In another city in the same region, in a prosperous well-built house, sits G, a gharwali (brothel-keeper) and a devadasi1. One of the major traffickers of the area, she has contacts all over Karnataka. Women come to her through personal or local contacts. 'I don't buy or sell women but parents come to me for help, they bring their daughters and I pay them whatever they want.' Most women arrive here after a few months of attaining puberty.
There seems to be no obvious pimping or trading here in the literal sense of the word, but there exists a well-entrenched system of contacts and a strong network. G accepts only devdasis, widows or those women whose marriages have broken up. Some of her relatives are employed in her brothel.
'When I go back home, I go in full regalia, lots of jewellery, heavy saris and people are very impressed. I leave word with families. If the families are in dire straits, the girls will come to me. I have no business dealing. I am helping these people.'
She admits that girls are tricked into going to big cities where they are sold, but that does not happen here.
Meena Seshu, activist with SANGRAM, based in Sangli, Maharashtra, which has been instrumental in forming collectives of women in prostitution in various places in the region, says: 'Our contribution for the last five years is that we have demarcated trafficking from prostitution.
'We must have a separate law talking about routes, criminal nexus and how these issues can be tackled. Trafficking is a criminal offence and it has been unnecessarily confused in the Prevention of Immoral Trafficking Act. It has become a moral or immoral issue. If you penalise the victims of trafficking, then are you addressing the problem?' she asks.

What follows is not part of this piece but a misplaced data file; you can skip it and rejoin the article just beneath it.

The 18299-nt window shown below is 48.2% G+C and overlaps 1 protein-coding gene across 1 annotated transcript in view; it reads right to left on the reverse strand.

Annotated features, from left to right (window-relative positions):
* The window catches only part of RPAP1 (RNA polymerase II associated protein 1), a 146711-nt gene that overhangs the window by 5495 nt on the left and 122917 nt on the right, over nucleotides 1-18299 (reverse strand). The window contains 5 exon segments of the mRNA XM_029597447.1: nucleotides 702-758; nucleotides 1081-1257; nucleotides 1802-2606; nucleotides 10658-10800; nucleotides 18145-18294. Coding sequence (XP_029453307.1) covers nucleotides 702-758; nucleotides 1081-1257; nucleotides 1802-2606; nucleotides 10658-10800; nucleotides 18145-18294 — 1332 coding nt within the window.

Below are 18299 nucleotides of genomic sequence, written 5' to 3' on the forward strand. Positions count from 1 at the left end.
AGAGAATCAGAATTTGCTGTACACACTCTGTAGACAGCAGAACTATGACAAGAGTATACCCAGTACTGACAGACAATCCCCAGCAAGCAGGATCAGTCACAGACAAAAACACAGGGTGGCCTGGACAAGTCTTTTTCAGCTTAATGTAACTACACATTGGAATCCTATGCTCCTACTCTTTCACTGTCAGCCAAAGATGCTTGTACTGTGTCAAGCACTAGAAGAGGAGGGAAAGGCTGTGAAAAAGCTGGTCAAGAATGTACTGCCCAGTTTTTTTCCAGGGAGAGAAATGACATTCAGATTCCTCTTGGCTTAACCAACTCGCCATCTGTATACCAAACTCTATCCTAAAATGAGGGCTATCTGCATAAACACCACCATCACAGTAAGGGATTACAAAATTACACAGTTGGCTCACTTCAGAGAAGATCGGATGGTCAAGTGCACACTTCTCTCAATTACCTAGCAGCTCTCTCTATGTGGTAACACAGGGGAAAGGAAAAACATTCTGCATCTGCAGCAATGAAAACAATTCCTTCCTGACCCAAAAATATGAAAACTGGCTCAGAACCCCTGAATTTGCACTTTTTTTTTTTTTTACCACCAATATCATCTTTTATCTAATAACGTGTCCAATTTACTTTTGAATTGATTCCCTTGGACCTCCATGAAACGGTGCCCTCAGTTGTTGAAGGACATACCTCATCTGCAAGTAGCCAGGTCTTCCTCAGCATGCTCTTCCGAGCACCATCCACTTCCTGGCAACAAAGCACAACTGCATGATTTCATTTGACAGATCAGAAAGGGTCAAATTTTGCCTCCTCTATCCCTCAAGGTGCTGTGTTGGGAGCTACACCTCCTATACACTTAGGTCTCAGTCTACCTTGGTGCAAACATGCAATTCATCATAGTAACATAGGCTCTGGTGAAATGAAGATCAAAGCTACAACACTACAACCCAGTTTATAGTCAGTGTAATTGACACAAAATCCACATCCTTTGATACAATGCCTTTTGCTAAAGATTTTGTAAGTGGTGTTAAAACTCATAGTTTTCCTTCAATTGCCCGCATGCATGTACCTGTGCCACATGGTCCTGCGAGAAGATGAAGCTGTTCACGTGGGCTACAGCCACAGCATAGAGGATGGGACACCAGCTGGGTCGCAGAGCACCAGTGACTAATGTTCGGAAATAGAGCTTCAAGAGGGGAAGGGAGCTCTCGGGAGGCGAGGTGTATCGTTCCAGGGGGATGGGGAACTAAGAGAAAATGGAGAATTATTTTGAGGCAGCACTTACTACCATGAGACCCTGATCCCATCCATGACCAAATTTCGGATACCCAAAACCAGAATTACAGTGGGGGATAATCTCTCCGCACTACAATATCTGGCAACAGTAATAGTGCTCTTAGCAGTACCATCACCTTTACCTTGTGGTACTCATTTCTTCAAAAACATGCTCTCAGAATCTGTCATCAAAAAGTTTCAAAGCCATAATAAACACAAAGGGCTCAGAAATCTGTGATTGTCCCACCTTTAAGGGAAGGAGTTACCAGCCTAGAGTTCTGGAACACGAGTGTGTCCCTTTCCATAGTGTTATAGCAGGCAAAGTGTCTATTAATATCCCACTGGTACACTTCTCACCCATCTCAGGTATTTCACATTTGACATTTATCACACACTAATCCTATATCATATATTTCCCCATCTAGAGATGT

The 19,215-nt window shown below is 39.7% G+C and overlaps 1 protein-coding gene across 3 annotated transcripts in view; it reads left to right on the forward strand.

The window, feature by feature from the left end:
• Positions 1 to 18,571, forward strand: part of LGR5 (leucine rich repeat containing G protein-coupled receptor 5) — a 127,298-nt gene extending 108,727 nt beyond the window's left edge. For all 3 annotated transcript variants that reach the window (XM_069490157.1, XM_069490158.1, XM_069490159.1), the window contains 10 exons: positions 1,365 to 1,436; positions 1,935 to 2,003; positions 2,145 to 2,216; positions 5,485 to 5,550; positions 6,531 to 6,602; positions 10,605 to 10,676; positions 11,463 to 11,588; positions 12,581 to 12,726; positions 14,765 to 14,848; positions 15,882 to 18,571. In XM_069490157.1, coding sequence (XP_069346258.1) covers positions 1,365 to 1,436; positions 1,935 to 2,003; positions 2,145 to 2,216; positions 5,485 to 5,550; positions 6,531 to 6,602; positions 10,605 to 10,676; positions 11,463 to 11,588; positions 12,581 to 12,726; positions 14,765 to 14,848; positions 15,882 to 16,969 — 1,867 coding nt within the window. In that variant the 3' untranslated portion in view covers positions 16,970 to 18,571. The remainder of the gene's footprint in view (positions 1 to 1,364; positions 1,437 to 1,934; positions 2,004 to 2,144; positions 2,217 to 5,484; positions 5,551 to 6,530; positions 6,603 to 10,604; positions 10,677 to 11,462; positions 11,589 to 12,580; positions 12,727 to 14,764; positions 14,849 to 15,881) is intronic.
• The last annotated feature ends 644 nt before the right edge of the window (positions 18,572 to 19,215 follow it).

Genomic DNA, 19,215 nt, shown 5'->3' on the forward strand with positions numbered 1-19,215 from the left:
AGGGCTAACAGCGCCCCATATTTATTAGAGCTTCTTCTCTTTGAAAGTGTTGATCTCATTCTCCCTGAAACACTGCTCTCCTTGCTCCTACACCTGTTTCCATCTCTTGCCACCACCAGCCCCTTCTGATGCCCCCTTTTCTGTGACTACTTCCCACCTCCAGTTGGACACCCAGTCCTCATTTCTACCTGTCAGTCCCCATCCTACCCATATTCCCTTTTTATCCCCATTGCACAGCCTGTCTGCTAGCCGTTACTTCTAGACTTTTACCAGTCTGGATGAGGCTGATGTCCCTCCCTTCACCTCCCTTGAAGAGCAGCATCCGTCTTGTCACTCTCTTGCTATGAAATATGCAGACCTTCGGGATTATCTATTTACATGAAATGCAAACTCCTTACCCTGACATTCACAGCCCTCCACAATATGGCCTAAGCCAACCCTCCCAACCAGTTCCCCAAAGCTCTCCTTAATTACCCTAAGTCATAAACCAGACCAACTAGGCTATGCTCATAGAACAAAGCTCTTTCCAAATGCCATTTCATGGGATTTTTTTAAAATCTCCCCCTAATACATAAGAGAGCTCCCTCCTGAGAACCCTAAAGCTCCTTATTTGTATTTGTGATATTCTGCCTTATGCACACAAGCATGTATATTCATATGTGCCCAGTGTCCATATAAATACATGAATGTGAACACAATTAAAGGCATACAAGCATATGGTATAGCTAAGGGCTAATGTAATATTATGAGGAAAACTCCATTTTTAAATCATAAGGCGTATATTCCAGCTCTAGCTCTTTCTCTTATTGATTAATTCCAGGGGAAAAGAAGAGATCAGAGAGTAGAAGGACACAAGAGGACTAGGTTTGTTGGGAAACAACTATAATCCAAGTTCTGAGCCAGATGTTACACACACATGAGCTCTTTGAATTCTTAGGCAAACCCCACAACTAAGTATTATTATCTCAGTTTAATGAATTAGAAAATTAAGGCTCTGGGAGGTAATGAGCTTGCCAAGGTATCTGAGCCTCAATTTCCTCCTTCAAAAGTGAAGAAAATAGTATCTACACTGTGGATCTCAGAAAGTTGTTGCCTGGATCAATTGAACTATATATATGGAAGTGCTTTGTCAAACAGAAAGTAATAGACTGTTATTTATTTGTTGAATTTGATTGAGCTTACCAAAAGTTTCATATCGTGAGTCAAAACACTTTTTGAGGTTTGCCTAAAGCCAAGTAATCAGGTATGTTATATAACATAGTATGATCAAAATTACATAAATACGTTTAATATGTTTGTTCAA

'We have to talk of who is facilitating the situation, who is falling prey to the demand and supply situation,' Seshu adds.
'Traffickers, and this can include family members, are all part of an organised criminal network. They are waiting like hawks for the girls to come of age. Today the state is actually responsible. Abject poverty is one of the main reasons. Why are things coming to such a pass? This has to be looked at in terms of politics and the issue has to be fought politically.' (Third World Resurgence No. 90/91, Feb/Mar 1998)
1. Devadasi, a term which literally means maid or servant of god, refers to the practice among certain communities in India of dedicating their daughter to the service of the temple deity (in South India, usually to the Goddess Yellamma). The girl is 'married ' to the goddess and in the case of those married to the Goddess Yellamma, the symbol of this is a little necklace of white and red beads tied around her neck. A ceremony is held to mark the dedication and the girl has to then earn her living by dancing and singing in praise of the goddess.
During the years, the system underwent a change and the women (from the era of the Vijayanagar empire) started serving kings and emperors and gradually over the years, powerful men from various strata of society.
Although the custom is now illegal, in Karnataka and other states where the practice still lingers on, women who are dedicated to the Goddess Yellamma when very young, are often sold into prostitution. Activists say only 15% of the total women dedicated enter prostitution but there are sizeable number of devadasis in the brothels in India.
Meena Menon wrote the above article as part of a media research fellowship from the National Foundation for India.
[c] It was earlier published in The Hindu and is reproduced here with the permission of the editor.